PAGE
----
Dating back to the reign of 15th-century Emperor Pachacuteq who conquered the region, the town of Ollantaytambo contains some of Peru's best-preserved Inca ruins.
Strategically located in the far western reaches of the Sacred Valley, Ollantaytambo was home to the Inca elite of the time. Massive reconstruction efforts undertaken by Emperor Pachacuteq following the destruction of the original town yielded the architecture and innovations that define the site today. The town's primary attraction is the Ollantaytambo Fortress on the outskirts of the settlement in a section known as the Temple Hill. Though originally built for purposes of worship, the fortress served as the last Inca stronghold against the Spanish Conquistadors and has the distinction of being the site of one of the only battles in which the Inca successfully repelled Spanish forces. Not far from the fortress is the Wall of the Six Monoliths, a towering section of wall composed of six large sections. Construction of the wall was abandoned before its completion for reasons that remain unknown. Other nearby attractions include the Temple of the Sun and the Princess Baths, both of which feature examples of Inca carvings.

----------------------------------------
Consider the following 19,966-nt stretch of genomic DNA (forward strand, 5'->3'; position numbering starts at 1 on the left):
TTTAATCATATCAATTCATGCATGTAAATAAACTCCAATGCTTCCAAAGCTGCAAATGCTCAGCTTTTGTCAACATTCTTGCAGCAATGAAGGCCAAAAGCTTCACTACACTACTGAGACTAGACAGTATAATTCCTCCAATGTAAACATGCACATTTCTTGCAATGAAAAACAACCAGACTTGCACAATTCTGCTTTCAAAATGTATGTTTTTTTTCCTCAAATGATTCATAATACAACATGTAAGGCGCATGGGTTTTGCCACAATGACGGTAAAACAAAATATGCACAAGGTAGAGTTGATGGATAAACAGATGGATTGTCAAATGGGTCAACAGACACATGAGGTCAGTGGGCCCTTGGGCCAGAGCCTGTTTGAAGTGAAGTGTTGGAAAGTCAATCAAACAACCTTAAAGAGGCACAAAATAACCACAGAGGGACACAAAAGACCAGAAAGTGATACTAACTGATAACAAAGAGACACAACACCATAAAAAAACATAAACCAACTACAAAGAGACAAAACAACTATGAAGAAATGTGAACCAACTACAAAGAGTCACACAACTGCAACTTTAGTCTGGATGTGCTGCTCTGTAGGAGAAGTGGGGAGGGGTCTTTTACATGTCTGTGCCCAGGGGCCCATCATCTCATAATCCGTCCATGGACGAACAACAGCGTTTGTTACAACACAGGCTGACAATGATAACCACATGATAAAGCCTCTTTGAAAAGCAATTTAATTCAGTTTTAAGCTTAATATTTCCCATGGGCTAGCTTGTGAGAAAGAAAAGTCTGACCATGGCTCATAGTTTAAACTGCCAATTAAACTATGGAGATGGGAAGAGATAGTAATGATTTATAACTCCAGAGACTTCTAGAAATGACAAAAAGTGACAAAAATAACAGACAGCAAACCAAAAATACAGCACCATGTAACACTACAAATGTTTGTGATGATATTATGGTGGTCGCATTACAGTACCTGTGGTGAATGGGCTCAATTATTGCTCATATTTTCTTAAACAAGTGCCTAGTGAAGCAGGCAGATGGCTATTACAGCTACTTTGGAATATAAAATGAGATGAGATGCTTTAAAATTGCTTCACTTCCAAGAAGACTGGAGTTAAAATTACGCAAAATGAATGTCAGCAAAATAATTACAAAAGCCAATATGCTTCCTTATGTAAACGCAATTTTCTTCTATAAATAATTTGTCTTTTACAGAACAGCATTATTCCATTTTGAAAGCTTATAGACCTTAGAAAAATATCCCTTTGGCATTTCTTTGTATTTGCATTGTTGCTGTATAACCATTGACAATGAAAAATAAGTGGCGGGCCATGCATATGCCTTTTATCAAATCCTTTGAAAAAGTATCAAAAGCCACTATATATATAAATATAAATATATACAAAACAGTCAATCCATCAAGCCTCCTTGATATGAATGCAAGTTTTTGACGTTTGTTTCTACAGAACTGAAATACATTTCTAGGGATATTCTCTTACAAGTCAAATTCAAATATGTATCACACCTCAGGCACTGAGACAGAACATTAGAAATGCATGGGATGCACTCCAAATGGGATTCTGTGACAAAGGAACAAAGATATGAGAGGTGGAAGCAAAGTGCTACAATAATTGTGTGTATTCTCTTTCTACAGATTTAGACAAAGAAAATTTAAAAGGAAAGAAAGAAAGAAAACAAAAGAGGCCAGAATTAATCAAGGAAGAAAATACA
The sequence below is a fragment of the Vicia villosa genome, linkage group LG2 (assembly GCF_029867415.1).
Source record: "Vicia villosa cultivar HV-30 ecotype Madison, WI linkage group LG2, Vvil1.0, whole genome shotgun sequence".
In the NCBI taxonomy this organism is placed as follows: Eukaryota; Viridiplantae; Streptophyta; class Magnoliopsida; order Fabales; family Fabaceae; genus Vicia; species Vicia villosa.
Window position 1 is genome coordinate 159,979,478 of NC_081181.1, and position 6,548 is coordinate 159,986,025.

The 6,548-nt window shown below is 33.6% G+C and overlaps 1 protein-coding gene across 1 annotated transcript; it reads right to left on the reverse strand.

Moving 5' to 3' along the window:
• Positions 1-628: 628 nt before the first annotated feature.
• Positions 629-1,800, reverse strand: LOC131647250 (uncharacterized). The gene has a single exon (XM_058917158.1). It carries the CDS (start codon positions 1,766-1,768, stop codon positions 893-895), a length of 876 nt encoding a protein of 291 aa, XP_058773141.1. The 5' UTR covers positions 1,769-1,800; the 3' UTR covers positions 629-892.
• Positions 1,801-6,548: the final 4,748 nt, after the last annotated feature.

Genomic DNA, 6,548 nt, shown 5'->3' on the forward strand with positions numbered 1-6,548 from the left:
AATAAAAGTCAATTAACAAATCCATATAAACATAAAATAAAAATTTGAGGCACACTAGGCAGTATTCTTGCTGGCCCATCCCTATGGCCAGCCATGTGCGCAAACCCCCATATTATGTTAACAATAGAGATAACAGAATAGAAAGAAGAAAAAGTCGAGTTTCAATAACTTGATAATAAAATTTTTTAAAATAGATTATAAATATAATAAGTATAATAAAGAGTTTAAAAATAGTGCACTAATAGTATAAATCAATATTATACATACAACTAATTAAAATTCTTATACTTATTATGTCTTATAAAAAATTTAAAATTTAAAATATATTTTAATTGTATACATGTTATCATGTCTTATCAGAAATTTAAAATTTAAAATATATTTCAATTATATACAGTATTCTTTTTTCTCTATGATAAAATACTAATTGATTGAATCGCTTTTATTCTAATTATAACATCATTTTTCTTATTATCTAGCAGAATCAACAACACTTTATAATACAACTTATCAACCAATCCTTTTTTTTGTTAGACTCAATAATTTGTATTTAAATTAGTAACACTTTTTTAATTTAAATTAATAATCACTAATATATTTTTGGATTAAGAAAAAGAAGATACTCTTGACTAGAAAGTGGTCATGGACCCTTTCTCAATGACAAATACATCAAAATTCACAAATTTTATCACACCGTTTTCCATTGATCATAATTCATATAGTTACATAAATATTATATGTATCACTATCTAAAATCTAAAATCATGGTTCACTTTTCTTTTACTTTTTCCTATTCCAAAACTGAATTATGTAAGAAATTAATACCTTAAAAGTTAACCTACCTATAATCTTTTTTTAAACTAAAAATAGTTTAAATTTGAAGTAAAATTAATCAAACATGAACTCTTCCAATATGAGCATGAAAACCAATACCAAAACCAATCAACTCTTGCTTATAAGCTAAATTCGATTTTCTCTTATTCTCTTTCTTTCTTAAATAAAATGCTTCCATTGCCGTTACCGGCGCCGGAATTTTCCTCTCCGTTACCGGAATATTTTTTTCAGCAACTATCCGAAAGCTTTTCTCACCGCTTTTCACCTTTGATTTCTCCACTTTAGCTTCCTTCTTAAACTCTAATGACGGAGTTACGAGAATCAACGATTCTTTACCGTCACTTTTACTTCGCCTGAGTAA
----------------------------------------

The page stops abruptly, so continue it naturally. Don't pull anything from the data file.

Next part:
The town itself should not be undersold. A walk through the settlement provides an unparalleled glimpse into the lives of the town's former inhabitants and offers visitors an intimate look at Ollantaytambo's distinctive layout and dwellings. Noteworthy features include quarries, terraces, and storehouses.